The first stop on my tour was Los Angeles. Since Gary and I met in LA, and lived there for almost twenty years, it was like visiting our history, a homecoming of sorts. I always tell people that I was raised in Massachusetts but that I grew up in LA. I think that’s pretty accurate. In any case, there was a certain feeling of comfort as the plane landed at LAX, and I was thankful for it. Losing my mother has been very difficult, going to LA was a visit to a different part of my history.
We had an author’s escort, Cindy, someone who knew the bookstores well and was able to navigate the tangled freeways better than I could have. Our first stops were to sign stock. We went to many of the stores where my appearances had been cancelled due to my mother’s illness. They were incredibly understanding and welcoming. At The Mystery Bookstore in Westwood, they have a real jail register that originally came from Sacramento. All of the authors who visit sign the book, and plead their case. They ask why you were arrested. I said it was for stealing sheep. Someone once told me that my family had been kicked out of Ireland for stealing sheep. They ask for your reason. I like sheep. Simple… This is a great bookstore. If you get a chance, go by. I asked for a book to read on the plane, and they recommended a great one, exactly what I had in mind. I am never disappointed when I ask a bookstore to recommend.
The next stop was at Vroman’s in Pasadena. This was one of my favorite book stores when I lived in Los Feliz.
I then signed stock at Borders in Pasadena, another favorite haunt. We then left LA and drove down to Orange County to Fullerton to see the Red Hats. For those of you who have not read my book, the Red Hats, though minor characters play a very important role in “The Lace Reader.” I had to find a group of women, who would have been both clients at Eva’s tearoom and might have also been her friends. I needed a group strong enough to stand up to Cal Boynton and unafraid of the consequences. The Red Hats were perfect. Outrageous, fun loving, yet feisty, they act as a bit of a Greek Chorus in my story.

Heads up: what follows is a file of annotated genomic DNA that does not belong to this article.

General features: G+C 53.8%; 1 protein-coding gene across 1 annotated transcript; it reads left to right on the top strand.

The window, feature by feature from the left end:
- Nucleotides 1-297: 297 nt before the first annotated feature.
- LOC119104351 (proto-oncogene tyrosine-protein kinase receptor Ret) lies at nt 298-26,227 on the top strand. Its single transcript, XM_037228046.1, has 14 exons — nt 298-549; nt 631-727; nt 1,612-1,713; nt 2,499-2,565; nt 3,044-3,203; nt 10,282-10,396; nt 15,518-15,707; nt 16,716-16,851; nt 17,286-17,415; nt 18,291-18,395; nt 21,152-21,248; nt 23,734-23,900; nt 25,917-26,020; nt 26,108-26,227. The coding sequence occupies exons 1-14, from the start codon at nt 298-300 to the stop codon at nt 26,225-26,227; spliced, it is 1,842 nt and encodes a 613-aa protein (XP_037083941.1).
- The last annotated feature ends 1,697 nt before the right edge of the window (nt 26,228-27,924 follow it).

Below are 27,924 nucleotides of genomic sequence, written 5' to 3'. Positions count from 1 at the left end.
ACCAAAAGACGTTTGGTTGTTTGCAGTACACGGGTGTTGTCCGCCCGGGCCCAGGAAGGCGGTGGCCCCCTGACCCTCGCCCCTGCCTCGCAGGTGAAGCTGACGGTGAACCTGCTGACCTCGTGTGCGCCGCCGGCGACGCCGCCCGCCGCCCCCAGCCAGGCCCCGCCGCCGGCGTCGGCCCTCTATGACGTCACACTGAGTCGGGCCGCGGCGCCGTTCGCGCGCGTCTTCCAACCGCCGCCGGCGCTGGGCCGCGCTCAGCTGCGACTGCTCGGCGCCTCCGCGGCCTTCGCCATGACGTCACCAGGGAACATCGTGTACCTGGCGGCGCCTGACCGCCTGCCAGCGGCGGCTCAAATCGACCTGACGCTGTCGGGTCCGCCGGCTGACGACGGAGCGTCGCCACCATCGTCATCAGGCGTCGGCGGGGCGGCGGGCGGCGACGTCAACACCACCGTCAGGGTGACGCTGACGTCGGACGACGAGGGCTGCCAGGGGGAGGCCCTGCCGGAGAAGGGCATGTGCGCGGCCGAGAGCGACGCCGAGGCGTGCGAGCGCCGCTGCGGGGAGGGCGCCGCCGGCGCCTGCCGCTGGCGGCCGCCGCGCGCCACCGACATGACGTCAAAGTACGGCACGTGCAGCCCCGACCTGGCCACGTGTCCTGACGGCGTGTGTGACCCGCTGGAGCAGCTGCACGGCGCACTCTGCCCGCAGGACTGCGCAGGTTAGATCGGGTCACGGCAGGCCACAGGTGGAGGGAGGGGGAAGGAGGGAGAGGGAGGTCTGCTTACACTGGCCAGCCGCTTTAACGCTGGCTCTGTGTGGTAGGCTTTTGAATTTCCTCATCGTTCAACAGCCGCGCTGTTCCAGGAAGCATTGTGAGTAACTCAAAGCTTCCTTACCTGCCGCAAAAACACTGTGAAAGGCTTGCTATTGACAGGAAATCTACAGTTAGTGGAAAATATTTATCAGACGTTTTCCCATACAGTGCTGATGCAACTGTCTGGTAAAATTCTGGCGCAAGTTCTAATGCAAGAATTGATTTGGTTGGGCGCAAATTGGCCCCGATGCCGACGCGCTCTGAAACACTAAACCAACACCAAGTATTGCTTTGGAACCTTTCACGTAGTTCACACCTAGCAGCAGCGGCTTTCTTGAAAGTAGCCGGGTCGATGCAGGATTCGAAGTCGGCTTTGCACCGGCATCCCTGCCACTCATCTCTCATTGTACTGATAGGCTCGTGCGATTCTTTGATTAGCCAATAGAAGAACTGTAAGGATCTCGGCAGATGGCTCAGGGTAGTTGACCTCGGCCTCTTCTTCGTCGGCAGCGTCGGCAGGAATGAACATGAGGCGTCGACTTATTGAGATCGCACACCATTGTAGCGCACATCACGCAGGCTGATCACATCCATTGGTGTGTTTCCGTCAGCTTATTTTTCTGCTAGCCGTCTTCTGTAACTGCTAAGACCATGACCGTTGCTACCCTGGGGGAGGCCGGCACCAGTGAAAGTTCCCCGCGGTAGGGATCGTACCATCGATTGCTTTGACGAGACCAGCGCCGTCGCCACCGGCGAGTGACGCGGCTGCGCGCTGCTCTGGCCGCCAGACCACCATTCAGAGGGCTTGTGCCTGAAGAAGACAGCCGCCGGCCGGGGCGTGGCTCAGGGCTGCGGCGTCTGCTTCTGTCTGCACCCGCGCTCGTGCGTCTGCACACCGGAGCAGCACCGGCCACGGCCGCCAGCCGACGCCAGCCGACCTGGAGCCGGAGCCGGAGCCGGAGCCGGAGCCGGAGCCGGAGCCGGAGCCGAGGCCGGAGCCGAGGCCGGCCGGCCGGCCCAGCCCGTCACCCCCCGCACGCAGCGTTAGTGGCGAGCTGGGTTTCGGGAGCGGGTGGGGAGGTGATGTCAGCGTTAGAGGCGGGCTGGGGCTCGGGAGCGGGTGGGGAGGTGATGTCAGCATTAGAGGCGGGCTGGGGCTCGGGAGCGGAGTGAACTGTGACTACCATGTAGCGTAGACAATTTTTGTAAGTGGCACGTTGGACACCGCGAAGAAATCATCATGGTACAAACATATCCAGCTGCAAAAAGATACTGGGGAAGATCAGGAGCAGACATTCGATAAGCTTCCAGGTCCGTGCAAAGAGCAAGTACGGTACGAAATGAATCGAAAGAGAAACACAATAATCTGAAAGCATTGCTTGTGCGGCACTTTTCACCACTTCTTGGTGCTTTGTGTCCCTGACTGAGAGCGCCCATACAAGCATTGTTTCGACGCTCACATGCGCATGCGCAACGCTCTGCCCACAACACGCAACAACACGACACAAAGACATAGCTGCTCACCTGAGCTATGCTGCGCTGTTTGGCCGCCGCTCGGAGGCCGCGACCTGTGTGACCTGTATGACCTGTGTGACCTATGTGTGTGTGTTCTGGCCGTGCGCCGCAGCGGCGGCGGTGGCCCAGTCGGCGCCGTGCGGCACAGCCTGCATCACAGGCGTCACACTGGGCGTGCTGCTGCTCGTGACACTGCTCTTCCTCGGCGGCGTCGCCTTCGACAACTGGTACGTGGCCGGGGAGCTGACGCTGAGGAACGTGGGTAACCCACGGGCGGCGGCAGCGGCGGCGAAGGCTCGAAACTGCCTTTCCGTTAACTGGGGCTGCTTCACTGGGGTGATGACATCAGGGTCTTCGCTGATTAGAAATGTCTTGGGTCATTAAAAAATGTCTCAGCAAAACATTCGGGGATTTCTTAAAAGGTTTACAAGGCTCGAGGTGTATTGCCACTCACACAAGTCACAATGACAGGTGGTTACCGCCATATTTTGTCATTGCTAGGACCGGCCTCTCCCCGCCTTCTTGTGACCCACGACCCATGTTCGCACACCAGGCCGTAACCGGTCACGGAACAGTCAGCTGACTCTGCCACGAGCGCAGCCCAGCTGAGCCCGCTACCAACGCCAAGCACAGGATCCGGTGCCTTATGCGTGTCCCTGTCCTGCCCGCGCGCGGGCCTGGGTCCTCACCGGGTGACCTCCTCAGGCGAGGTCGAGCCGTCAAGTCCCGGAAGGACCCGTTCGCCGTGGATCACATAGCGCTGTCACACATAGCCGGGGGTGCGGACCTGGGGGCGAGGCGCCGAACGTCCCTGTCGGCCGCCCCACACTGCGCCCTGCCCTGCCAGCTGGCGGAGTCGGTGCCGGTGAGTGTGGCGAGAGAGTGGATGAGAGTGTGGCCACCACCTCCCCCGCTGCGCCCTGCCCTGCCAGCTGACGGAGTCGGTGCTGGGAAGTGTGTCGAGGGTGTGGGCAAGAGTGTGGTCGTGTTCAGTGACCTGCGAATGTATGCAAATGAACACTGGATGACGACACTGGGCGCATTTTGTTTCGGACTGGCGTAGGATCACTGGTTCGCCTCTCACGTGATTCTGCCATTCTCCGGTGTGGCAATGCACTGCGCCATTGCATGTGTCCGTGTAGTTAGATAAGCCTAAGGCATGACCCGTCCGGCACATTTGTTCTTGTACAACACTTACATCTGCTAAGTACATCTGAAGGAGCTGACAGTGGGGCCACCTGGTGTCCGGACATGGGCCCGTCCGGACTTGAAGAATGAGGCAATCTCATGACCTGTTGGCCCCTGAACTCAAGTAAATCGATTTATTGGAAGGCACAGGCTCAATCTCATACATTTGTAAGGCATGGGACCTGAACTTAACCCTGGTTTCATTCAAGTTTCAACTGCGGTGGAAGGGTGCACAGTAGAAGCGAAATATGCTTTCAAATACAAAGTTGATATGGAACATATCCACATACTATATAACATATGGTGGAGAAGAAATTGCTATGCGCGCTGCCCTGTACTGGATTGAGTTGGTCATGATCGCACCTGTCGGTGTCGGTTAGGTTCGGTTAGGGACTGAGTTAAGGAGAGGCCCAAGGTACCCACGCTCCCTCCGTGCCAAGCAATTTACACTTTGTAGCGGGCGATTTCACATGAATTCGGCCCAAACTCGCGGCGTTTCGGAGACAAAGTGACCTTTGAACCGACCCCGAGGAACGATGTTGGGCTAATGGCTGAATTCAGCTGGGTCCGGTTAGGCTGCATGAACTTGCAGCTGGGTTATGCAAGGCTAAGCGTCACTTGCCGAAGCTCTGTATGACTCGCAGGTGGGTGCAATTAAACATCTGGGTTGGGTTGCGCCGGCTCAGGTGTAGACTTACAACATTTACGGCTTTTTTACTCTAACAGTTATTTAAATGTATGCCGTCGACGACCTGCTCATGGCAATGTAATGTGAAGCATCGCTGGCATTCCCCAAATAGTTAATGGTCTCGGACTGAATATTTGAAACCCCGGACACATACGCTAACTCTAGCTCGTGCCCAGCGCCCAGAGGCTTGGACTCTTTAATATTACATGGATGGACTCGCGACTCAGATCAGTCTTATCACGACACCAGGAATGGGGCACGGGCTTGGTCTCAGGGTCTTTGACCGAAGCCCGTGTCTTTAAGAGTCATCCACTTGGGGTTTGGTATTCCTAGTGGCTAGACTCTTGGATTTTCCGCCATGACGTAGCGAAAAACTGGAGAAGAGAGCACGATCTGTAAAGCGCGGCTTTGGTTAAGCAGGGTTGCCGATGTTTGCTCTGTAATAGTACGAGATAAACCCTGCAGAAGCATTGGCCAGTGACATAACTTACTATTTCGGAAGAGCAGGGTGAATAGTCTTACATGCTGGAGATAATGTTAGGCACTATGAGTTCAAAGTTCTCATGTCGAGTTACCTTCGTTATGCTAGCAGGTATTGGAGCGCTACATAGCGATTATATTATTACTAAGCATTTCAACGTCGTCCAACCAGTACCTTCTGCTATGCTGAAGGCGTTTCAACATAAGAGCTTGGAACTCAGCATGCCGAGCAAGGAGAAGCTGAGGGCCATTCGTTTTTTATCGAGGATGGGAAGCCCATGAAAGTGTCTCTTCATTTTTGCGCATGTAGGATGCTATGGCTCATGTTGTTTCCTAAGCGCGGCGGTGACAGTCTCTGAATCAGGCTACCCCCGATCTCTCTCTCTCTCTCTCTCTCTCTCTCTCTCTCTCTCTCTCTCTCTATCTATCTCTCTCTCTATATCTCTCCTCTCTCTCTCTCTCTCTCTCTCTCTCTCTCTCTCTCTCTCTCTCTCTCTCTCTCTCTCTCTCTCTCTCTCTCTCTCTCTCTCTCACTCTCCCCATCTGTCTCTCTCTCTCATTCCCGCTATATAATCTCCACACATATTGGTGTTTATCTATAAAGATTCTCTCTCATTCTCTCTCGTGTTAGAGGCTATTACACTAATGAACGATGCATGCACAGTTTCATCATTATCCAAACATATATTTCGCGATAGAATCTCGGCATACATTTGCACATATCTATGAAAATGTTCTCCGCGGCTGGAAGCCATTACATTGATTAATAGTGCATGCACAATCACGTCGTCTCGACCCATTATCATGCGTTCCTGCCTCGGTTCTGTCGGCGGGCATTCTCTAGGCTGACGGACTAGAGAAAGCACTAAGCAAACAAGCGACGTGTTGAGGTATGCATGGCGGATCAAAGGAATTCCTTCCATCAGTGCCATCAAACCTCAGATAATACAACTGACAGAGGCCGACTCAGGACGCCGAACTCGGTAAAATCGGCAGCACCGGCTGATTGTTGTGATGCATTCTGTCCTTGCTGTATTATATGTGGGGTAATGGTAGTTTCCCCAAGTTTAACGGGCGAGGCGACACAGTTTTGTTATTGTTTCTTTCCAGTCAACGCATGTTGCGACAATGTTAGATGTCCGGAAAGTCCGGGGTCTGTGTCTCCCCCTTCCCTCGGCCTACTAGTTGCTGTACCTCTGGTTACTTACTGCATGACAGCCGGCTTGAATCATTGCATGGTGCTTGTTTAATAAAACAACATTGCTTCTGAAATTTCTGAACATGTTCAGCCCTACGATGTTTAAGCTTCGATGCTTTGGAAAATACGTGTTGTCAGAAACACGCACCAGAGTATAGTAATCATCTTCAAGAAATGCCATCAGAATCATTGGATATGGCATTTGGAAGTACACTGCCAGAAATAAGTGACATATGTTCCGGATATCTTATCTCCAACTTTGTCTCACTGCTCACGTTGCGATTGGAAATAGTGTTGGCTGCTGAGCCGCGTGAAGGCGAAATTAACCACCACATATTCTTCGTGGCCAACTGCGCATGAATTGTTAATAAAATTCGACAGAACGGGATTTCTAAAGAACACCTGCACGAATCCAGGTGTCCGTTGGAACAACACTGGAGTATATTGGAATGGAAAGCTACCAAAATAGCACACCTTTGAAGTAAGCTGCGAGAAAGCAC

The event was at the Red Hat Society Store in Fullerton. It was my first public appearance since my mother died, and, frankly, I wasn’t certain how I would do when I started to speak. But the store itself has a way of lifting one’s spirits: Pink couches, purple boas, red lace gloves. A wild and beautiful place, this was definitely a different world. It drew me in completely.
I was introduced to Sue Ellen Cooper, the founder of the Red Hats and their Exalted Queen Mother. She directed me to sit next to her. She knew about my mother and expressed her condolences. And then something strange happened. In a wonderfully hypnotic reversal, I became almost a character in my own book, and, just as they were able to do with the grieving woman in “The Lace Reader, the Red Hatters surrounded me and made me smile and laugh for the first time in many weeks. I will be forever grateful that my first event after Mom’s passing was with these lovely and spirited women.
After Fullerton, it was on to the Borders in Torrance to sign more stock, then a quick stop in Redondo Beach where I met Terry Gilman, one of the owners of Mysterious Galaxy in San Diego. She was great, and I signed some stock for the store. I’ve made a note to make sure I get to the Mysterious Galaxy when I’m down in San Diego in October.